Once you’re fully plunged, it’s ready to pour. Excellent. Now let’s talk a little bit about how to make an exceptional cup of coffee using a standard single-cup pull-over. This is probably one of my favorite ways to make coffee. This is how I make coffee every day in the morning. With the pull-over, it’s a totally different extraction method than the French press. With the French press, we had the water and the coffee hanging out together and extracting the grind [inaudible 03:14]. What we want to do here is we have our cup and our standard Melitta dry filter. It’s just a recycled, unbleached filter. You’ll see it’s a little moist. What I like to do is once I get the filter placed in the pull-over, I will do a quick little purge of the filter. I sort of pre-wet the filter.

That just dampens it, sets it up against the side of the ceramic but then also pushes any particulate of dust or any kind of flavor that may be in there is usually washed out by that. Once we have our filter pre-wet then for a 12-ounce pour I use three scoops which these scoops are one tablespoon. That’s 21 grams. Once we’ve reached boiling, we’re going to let the water come slightly off of boil just for a few seconds. Then it gets to be 201, 202. We want to essentially just let a little bit of water incorporate with the coffee. Allow it to bloom, Interact it with the CO2. This coffee was roasted yesterday. There’s a lot more aggressive blooming and interaction with this CO2 than that if we let this sit.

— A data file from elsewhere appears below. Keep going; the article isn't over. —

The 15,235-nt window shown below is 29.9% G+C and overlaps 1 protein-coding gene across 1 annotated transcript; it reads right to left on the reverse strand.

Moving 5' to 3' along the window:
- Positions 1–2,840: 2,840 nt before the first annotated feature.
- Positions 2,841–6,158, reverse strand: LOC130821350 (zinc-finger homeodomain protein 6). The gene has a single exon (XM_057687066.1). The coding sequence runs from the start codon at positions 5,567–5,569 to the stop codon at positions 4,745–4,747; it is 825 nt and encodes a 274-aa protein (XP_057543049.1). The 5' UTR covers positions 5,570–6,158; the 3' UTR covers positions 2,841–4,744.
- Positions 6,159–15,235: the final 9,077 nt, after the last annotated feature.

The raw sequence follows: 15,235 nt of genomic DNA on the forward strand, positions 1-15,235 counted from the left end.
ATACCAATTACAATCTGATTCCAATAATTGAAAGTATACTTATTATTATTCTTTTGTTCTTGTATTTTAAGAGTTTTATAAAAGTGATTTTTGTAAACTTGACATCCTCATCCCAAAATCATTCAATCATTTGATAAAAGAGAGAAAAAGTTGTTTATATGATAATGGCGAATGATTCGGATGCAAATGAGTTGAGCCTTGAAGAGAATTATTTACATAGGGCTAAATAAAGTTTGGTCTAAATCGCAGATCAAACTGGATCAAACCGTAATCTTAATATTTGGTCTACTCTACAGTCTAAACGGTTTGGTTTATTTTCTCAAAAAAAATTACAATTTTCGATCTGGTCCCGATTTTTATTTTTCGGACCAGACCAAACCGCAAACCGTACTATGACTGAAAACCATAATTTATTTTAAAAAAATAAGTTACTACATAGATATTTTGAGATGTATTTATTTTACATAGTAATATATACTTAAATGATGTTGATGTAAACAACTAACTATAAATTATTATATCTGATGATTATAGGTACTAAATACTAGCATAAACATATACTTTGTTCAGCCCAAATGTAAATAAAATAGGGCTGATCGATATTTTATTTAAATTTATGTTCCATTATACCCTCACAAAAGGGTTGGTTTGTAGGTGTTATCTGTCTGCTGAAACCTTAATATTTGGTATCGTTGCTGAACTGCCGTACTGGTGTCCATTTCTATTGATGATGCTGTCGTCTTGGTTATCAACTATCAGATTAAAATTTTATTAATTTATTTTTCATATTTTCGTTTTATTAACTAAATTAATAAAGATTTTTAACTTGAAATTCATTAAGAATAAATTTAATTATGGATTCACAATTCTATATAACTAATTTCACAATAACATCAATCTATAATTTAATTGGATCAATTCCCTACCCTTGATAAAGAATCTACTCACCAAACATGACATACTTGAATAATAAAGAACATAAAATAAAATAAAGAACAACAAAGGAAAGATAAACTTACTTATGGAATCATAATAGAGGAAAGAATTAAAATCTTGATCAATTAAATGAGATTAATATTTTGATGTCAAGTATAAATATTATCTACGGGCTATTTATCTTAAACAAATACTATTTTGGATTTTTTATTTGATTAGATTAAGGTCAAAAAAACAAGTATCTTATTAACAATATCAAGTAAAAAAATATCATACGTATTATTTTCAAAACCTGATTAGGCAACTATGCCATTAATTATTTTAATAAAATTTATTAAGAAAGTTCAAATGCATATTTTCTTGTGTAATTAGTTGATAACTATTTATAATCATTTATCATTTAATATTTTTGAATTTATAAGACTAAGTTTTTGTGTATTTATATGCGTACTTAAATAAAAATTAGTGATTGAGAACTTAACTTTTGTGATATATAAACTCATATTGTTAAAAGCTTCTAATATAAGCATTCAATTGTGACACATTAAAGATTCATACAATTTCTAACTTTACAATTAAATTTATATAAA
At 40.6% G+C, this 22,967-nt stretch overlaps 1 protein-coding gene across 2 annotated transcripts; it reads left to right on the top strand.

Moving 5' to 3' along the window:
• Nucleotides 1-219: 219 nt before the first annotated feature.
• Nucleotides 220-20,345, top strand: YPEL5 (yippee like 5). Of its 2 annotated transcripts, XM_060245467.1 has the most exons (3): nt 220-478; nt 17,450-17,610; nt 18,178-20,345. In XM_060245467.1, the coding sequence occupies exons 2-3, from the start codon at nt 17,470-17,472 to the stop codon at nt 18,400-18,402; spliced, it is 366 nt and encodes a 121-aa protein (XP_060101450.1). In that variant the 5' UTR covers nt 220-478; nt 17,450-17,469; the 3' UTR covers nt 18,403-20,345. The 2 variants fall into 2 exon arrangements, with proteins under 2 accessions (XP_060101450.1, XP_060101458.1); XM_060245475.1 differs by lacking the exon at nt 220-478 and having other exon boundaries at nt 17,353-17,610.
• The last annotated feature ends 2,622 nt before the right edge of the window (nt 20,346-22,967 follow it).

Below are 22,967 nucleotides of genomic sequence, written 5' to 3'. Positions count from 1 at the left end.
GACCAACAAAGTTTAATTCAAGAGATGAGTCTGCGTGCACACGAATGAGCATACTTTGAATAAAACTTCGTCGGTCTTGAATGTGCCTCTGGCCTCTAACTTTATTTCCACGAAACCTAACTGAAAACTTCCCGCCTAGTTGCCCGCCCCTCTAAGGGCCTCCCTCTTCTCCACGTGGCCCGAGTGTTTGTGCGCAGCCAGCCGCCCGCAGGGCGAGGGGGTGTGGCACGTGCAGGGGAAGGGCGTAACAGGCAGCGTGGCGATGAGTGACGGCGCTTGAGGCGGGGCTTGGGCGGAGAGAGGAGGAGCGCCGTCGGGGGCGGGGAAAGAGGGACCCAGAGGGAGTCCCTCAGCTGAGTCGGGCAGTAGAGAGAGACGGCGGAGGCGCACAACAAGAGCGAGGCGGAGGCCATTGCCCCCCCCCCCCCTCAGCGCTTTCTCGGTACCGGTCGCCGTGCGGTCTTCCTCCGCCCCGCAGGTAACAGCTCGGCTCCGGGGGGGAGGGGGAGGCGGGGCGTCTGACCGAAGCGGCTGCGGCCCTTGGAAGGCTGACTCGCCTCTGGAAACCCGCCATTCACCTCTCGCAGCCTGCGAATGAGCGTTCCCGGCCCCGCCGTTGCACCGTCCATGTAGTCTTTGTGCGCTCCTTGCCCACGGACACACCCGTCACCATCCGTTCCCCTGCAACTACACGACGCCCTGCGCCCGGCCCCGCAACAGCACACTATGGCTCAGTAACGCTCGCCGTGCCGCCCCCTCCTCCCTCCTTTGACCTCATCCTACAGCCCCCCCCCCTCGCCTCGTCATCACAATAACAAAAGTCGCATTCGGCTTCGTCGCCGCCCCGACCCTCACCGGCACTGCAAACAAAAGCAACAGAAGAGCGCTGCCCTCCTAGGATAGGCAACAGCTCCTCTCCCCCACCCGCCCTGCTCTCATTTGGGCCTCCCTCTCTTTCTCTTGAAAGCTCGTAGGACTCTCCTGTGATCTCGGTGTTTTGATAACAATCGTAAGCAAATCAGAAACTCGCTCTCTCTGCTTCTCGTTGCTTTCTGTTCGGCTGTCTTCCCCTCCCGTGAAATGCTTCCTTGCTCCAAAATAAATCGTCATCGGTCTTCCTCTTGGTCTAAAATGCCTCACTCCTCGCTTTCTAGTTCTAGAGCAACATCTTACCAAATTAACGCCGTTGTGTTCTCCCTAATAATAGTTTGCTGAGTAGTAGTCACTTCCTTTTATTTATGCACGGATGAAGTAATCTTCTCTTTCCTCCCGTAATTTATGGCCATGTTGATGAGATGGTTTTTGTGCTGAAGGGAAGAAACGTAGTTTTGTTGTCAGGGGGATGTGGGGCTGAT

Now water temperature is also a very important factor when it comes to whether it will be a French press or pull-over. We want optimally somewhere our water to be within the range of 198 to 202 Fahrenheit. I find that the best temperature is right at about 200 degrees Fahrenheit. Once we have established a good bloom, we just slowly and consistently agitate the coffee. As long as there’s a constant flow of motion in the coffee, then you’re good to go. If you let it sit for too long what will happen is that there will be a damming at the bottom of the pour-over of the sedimentation of the coffee. That’s going to slow the time that it’s taking for the water to drain under the base of the filter. That’s going to increase the extraction, thus leading to it being over-extracted cup.

What we’re looking at right here is the actual diameter of the stream coming out as we’re finishing the pour-over. It should throughout the duration of the pour somewhere between a spaghetti noodle and a linguine. If it starts to just drip, drip drip, that means that you’re getting damming in the basin of the pour-over. You’re going to end up over-extracting the coffee. Really we want a nice steady stream all the way through. Then once it’s finished pouring, we should have a really nice cup. I’m Tamas Christman with Dragonfly Coffee Roasters. I want to thank you for watching my brewing guide sort of to the exceptional cup of coffee. Remember, coffee is the most complex beverage that we consume on a day-to-day basis. It has over 850 chemical compounds that comprise the aroma and the flavor.

There is no right or wrong answer to how you brew your coffee. I encourage you to experiment. Take something that you’ve learned today and turn your next morning cup into an exceptional experience.